Celebrating Mothers and Daughters
The relationships between mothers and daughters can be joyous, tense, rewarding and frustrating – and all of the above.
San Rafael author Andrea “Nicki” Richesin explores these complex bonds in her new book, Because I Love Her: 34 Women Writers Reflect on the Mother-Daughter Bond (Harlequin, April 2009). The essays, many written by best-selling authors and Bay Area writers, reflect on the challenges and gifts of being the daughter of a mother, mother of a daughter and the bridge between three female generations. There are SuperMoms, suicidal moms, mothers who are dying and mothers who wait until their children are grown to really live.
Richesin, who is also the former owner of the short-lived Playdate Café in San Anselmo, has a 5-year-old daughter, Lily Warwick. Richesin and some of the essayists will read from the book May 4 at Book Passage in Corte Madera and May 7 at Books Inc. Opera Plaza in San Francisco. For more information, visit nickirichesin.com.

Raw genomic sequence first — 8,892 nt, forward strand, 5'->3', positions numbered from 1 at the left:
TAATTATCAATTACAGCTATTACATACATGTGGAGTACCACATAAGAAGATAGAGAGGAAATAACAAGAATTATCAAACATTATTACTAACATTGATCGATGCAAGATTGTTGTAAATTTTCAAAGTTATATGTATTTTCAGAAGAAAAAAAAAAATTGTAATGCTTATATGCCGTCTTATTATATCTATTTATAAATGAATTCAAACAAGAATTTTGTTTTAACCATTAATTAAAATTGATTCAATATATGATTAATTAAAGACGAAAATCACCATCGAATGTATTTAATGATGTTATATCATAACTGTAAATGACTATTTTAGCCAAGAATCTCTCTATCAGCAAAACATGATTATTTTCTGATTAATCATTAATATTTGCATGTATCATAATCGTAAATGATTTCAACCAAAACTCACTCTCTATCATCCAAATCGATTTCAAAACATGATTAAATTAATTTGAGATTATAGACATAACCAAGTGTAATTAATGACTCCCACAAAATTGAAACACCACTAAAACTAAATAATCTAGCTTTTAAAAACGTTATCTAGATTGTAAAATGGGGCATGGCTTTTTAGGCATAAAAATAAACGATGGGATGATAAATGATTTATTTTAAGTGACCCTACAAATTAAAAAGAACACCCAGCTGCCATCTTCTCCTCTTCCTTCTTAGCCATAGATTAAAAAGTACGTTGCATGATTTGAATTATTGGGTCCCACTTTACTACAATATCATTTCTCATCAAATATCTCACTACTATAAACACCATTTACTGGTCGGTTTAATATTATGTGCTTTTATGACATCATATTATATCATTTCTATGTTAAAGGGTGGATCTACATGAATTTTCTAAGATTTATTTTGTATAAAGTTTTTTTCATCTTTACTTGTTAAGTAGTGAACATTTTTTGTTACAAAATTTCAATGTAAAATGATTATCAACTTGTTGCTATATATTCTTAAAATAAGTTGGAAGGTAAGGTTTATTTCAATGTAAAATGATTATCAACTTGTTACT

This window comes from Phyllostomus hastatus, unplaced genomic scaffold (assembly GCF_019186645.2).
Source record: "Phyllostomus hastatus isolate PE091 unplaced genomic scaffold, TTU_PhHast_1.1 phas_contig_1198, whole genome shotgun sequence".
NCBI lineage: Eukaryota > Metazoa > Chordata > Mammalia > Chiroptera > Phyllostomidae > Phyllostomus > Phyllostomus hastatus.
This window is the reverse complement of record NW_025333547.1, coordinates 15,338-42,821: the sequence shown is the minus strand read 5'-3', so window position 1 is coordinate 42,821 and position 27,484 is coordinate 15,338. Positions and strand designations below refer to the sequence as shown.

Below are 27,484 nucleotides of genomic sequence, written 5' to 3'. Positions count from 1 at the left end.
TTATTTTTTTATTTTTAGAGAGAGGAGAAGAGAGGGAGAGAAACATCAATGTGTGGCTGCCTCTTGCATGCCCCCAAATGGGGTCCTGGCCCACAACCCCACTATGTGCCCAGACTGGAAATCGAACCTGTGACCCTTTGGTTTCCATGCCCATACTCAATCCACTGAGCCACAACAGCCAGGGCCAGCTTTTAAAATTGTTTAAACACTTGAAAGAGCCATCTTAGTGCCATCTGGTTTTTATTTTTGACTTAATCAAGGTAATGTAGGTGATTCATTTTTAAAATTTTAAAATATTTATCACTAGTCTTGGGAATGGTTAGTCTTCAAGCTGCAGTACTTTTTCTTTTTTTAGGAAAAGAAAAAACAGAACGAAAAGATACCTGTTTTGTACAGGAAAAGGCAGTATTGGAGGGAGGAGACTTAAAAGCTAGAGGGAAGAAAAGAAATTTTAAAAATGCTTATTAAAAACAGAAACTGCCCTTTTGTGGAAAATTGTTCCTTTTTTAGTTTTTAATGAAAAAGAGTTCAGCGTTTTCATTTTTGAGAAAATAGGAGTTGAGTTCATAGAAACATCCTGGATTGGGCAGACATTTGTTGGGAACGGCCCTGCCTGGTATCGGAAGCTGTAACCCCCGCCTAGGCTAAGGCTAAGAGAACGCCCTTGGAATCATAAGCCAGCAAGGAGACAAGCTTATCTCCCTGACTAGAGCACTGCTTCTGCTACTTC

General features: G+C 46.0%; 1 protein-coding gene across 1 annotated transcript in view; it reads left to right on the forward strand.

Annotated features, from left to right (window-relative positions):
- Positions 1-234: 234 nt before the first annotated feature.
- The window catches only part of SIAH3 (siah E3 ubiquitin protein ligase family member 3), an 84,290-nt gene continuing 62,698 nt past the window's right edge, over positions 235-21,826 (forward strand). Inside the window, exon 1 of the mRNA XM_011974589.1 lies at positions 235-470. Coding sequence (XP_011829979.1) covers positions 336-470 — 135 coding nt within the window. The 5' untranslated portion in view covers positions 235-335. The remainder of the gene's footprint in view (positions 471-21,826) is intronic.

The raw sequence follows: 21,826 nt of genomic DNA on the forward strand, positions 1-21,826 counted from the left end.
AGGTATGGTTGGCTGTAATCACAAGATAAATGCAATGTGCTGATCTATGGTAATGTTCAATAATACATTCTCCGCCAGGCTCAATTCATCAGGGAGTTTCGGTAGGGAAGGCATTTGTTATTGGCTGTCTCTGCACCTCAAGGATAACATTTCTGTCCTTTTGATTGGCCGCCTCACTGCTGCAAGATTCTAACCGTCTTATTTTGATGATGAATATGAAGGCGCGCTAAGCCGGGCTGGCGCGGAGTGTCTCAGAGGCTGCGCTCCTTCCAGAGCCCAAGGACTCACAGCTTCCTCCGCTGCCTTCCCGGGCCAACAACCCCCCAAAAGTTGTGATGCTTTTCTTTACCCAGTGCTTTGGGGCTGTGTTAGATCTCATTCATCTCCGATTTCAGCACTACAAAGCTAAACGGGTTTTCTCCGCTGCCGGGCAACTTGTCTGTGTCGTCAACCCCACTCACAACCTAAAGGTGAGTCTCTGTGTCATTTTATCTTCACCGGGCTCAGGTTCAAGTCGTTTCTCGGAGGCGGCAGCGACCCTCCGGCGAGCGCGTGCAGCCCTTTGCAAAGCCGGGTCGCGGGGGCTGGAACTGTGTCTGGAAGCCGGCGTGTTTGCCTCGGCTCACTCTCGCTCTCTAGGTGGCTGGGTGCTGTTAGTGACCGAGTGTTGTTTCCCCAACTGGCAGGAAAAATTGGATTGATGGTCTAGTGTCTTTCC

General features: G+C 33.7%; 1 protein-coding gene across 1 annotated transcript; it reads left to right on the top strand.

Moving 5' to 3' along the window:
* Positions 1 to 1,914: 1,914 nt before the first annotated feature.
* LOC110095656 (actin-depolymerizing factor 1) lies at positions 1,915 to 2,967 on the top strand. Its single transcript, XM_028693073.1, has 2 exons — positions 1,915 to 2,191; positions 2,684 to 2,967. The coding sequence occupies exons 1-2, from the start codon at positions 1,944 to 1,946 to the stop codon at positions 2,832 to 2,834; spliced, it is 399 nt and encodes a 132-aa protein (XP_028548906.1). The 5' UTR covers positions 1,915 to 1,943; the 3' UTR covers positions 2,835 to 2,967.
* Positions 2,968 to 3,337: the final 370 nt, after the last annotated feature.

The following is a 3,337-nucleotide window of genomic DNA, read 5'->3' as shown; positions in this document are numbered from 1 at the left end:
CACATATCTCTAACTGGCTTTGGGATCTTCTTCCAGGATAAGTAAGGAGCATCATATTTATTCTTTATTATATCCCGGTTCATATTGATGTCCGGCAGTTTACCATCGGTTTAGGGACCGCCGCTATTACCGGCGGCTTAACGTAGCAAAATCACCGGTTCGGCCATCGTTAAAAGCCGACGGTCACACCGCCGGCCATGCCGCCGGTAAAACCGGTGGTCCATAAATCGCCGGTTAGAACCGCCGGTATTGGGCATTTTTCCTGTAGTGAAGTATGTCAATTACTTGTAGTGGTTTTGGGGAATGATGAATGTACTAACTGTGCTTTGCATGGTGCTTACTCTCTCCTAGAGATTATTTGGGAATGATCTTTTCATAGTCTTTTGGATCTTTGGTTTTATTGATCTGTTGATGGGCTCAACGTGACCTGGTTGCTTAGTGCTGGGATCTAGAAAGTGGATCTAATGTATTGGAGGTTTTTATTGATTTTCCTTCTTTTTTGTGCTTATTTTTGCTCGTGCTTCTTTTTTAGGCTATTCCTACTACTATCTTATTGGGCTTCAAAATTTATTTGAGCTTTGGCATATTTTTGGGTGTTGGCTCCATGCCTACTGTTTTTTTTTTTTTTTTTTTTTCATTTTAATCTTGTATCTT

What did you learn from the book?
I guess I learned that I’m a little hard on myself. Most mothers are. They feel stretched in every way possible and ask themselves, “Am I doing everything I can?” We spend too much time worrying. We should appreciate we are being good parents.
Which essays speak to you the most?
Katherine Center writes about her mother who was a SuperMom. She felt like she was an imposter and her mom was the real mom. I’ve felt that at times.
Susan Wiggs writes about when she was a young mom trying to make it as a writer and her daughter was bugging her and she tells her not to bother her “unless your eyes are bleeding.” But she realizes that just by showing her daughter she is hungry in her art, she is being an important role model for her. I feel guilty sometimes when I’m working. It helped allay some of that guilt for me.
What does your mom think of the book?
She hasn’t read it yet. There are things about it I’m not sure she’ll be comfortable with me sharing – like how she was pregnant on her wedding day.
It was a big secret in my family, but I felt I had to be honest. I didn’t find out until I was too old, like 14. My friend did the math. Math was never my forte. I felt like such an idiot.
I’m not going to tell her. I’ll let her read it and see what she says.
– Janine DeFao